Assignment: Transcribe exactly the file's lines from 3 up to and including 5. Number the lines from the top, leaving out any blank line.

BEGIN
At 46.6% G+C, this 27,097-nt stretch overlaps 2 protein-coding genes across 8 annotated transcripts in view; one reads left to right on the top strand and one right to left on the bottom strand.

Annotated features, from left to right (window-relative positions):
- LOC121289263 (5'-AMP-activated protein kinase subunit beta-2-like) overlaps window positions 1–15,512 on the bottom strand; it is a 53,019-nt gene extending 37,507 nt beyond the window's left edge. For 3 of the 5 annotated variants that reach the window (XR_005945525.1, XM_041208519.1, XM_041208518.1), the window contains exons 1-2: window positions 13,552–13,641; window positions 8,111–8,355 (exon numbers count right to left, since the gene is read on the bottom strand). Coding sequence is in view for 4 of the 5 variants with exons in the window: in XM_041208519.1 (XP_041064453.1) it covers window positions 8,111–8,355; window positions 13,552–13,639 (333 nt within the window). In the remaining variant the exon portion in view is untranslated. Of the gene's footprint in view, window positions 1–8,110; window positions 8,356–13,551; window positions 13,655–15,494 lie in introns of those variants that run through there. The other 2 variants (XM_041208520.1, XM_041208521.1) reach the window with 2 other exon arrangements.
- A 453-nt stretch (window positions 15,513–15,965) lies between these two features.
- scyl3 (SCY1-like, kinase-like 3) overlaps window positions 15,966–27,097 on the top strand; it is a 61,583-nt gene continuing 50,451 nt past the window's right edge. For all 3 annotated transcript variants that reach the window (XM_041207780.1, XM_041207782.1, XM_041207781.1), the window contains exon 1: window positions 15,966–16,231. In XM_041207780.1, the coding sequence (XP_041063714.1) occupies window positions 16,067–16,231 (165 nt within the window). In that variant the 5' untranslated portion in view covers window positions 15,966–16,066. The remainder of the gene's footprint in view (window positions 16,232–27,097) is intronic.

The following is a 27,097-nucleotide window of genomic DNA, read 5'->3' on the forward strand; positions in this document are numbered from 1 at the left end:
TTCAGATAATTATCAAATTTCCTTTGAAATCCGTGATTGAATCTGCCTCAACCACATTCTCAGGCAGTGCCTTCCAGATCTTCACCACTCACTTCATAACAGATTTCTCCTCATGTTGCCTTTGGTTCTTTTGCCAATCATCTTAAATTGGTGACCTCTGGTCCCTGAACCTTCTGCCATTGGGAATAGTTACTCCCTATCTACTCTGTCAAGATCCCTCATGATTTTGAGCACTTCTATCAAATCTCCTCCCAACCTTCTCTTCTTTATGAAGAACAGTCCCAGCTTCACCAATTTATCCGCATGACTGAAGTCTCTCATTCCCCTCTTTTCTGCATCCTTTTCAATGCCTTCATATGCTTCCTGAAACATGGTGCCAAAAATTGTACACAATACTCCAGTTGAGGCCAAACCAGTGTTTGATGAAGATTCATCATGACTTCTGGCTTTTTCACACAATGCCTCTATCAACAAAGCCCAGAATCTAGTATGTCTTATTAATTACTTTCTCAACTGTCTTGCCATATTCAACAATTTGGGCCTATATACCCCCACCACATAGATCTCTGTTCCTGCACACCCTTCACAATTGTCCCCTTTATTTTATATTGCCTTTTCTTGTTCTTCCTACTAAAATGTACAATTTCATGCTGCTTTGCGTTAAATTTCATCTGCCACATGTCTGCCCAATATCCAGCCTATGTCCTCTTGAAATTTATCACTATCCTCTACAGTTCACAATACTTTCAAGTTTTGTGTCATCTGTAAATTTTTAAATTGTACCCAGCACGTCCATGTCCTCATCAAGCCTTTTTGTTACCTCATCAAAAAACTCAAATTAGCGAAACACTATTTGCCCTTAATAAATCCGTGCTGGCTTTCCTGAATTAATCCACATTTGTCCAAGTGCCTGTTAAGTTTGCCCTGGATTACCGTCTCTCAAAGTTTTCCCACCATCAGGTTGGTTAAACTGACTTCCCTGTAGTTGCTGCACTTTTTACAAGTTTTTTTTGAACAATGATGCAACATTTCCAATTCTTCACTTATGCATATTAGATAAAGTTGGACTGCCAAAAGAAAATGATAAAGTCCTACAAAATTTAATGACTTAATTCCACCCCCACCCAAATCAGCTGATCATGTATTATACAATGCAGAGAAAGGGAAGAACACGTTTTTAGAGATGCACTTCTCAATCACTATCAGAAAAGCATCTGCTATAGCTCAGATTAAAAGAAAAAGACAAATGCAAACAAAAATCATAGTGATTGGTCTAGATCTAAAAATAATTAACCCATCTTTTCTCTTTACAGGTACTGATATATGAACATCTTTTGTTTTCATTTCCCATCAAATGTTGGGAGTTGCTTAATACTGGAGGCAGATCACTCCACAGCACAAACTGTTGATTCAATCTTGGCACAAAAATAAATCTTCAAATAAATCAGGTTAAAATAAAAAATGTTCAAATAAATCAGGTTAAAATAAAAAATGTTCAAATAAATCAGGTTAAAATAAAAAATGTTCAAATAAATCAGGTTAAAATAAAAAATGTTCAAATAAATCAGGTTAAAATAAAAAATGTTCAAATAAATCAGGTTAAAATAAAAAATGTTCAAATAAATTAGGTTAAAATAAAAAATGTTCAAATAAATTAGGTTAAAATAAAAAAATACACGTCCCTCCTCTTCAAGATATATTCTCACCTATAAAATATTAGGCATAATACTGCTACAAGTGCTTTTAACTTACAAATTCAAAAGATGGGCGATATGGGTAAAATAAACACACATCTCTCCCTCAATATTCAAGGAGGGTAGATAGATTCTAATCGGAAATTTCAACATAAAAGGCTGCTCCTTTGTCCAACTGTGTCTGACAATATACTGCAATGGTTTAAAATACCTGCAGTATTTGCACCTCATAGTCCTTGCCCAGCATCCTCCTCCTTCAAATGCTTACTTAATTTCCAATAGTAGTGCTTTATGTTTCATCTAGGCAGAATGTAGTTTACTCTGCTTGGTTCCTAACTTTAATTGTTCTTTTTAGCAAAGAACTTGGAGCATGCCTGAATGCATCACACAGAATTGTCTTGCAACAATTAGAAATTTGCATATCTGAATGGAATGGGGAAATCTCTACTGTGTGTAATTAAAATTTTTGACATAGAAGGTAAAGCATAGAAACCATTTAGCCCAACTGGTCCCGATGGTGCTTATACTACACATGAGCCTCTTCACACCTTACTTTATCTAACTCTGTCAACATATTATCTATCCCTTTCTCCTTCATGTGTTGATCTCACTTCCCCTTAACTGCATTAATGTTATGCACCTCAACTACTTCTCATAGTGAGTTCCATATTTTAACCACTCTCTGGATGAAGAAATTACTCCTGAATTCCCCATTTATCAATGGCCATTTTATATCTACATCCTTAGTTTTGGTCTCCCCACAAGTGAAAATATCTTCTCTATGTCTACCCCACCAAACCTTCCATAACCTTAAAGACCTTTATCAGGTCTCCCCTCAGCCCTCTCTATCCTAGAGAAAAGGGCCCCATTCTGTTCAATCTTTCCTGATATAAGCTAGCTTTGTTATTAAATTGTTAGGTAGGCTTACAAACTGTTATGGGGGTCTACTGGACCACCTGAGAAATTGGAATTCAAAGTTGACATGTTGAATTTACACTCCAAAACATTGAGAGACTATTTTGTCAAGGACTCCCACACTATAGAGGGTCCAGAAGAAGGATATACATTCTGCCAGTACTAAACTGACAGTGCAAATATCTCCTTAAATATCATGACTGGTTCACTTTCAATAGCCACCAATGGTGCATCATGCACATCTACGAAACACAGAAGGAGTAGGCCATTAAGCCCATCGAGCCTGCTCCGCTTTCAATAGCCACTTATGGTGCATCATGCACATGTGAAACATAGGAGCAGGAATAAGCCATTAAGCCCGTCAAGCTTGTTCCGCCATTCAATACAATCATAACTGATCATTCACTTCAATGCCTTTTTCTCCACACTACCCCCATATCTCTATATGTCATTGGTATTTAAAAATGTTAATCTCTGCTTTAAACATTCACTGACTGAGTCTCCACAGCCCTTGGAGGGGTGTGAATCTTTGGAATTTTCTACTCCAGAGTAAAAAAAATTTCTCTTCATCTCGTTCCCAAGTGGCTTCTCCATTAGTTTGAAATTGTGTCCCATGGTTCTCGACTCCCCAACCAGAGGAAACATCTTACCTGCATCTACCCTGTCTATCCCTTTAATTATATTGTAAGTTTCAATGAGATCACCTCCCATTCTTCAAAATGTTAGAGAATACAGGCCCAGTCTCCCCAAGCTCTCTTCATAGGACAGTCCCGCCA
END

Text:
- LOC121289263 (5'-AMP-activated protein kinase subunit beta-2-like) overlaps window positions 1–15,512 on the bottom strand; it is a 53,019-nt gene extending 37,507 nt beyond the window's left edge. For 3 of the 5 annotated variants that reach the window (XR_005945525.1, XM_041208519.1, XM_041208518.1), the window contains exons 1-2: window positions 13,552–13,641; window positions 8,111–8,355 (exon numbers count right to left, since the gene is read on the bottom strand). Coding sequence is in view for 4 of the 5 variants with exons in the window: in XM_041208519.1 (XP_041064453.1) it covers window positions 8,111–8,355; window positions 13,552–13,639 (333 nt within the window). In the remaining variant the exon portion in view is untranslated. Of the gene's footprint in view, window positions 1–8,110; window positions 8,356–13,551; window positions 13,655–15,494 lie in introns of those variants that run through there. The other 2 variants (XM_041208520.1, XM_041208521.1) reach the window with 2 other exon arrangements.
- A 453-nt stretch (window positions 15,513–15,965) lies between these two features.
- scyl3 (SCY1-like, kinase-like 3) overlaps window positions 15,966–27,097 on the top strand; it is a 61,583-nt gene continuing 50,451 nt past the window's right edge. For all 3 annotated transcript variants that reach the window (XM_041207780.1, XM_041207782.1, XM_041207781.1), the window contains exon 1: window positions 15,966–16,231. In XM_041207780.1, the coding sequence (XP_041063714.1) occupies window positions 16,067–16,231 (165 nt within the window). In that variant the 5' untranslated portion in view covers window positions 15,966–16,066. The remainder of the gene's footprint in view (window positions 16,232–27,097) is intronic.